As I got ready to leave my VAMHC (Veteran Affairs Mental Health Care) doctor’s office, I noticed a grouping of rocks, some smooth by the tumbling of rapid waters, still others in rough form, gathered atop her mini-fridge. It seemed a strange place to have such a display.
I couldn’t help but ask, “So you collect rocks?”
She smiled, “In a round-about way?”
“Yeah, how so?” I came back.
“They’ve all been given to me by patients,” she answered.
“Really,” I responded with surprise.
“Yes,” she said, “It may seem strange, but a lot of veteran’s bring them to me – to all of us, as gifts when they come in for their appointment.”
As we exited her office, the doctor pointed to the open door across the hallway. There on the desk sat another collection of rocks that included plain-looking rocks to a piece of purple-colored amethyst.
“See,” she said, her smile widening, “And I haven’t taken the time to figure out why.”
We proceeded down the hallway to the appointment desk, talking about the rock’s and their possible meaning. I confessed to her that I also collect rocks, many without any real worldly value.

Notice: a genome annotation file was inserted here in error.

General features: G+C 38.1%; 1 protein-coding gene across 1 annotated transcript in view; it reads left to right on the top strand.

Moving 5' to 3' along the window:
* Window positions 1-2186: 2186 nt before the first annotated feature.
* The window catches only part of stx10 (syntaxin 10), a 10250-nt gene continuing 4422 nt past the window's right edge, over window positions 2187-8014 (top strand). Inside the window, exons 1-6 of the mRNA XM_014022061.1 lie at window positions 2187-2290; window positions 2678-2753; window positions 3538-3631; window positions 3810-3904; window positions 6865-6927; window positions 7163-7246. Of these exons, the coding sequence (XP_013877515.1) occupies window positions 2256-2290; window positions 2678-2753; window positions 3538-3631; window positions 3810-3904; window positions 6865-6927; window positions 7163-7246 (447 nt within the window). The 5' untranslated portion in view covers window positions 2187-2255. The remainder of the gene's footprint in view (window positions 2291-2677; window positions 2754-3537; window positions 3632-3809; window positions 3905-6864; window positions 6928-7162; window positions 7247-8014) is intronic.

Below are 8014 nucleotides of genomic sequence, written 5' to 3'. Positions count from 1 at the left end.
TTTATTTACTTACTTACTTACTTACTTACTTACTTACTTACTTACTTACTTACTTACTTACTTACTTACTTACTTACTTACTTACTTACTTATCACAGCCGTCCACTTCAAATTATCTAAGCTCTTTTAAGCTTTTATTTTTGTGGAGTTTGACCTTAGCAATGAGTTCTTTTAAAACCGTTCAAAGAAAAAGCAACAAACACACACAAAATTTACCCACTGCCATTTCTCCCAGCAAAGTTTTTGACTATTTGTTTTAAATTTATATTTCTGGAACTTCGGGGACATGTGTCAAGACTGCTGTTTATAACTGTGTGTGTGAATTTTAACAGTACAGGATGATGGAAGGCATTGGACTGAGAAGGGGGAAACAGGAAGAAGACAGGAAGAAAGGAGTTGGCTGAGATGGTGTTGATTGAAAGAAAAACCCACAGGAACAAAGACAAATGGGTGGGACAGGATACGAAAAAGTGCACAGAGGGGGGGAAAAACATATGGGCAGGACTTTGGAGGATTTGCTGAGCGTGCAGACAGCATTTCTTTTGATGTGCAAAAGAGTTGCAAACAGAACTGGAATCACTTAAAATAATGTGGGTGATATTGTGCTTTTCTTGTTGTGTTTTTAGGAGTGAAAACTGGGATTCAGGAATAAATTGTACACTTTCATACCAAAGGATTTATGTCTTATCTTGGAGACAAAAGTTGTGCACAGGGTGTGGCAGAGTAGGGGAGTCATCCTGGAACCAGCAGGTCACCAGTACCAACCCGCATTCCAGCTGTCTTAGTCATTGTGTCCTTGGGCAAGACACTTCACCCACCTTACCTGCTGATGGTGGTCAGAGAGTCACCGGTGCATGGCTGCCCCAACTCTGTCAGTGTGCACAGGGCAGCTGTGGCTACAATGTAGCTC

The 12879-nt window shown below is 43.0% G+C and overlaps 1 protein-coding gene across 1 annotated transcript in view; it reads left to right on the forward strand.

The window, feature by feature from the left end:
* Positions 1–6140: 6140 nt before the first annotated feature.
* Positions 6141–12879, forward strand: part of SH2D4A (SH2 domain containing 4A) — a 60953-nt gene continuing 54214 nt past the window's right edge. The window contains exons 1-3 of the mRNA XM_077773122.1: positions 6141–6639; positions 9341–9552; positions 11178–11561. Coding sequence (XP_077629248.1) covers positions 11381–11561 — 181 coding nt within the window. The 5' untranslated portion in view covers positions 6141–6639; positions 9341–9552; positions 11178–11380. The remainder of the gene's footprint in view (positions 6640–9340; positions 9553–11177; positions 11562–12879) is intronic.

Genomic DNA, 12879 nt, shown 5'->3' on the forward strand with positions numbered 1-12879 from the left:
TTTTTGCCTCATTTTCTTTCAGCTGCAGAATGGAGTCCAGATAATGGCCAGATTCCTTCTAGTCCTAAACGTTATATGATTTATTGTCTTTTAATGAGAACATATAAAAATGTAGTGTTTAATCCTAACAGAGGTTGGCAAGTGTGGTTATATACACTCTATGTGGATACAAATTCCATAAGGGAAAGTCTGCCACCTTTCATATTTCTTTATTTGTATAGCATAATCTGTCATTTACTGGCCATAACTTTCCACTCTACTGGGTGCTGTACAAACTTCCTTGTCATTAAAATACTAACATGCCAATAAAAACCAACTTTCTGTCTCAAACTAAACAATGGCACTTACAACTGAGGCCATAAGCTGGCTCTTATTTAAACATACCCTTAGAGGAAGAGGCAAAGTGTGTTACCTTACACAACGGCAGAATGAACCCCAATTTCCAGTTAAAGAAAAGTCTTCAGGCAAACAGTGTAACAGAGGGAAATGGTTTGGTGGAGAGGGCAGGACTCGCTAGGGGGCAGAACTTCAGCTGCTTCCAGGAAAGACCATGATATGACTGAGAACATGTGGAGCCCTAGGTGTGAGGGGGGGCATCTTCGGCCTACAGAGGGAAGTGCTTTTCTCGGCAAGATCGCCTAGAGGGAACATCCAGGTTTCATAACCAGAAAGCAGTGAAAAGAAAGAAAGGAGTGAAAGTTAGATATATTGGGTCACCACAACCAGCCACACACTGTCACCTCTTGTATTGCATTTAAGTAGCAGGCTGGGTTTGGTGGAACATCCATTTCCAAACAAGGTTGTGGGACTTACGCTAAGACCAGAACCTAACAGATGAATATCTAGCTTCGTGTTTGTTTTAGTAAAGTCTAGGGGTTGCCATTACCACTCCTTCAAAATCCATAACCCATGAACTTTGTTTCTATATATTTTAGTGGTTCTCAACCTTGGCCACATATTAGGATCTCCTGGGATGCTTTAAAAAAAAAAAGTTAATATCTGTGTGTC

Much of my collection is kept in a plastic pencil box. And I can tell you pretty much where and when I picked a particular specimen up and what I thought was so special about it.
“Really?” she asked cheerfully, adding, “So why do you think you do it?”
“For a couple of reasons,” I answered, “First for the memory of it – which is to say, ‘I passed this way,’ and then to feel connected.”
By this time we were at the appointment desk. My doctor turned to me and asked quietly, “Connected to what exactly?”
A smile crossed my face as I answered: “To the world once again.”
“Wow,” she whispered loudly as we shook hands and said goodbye.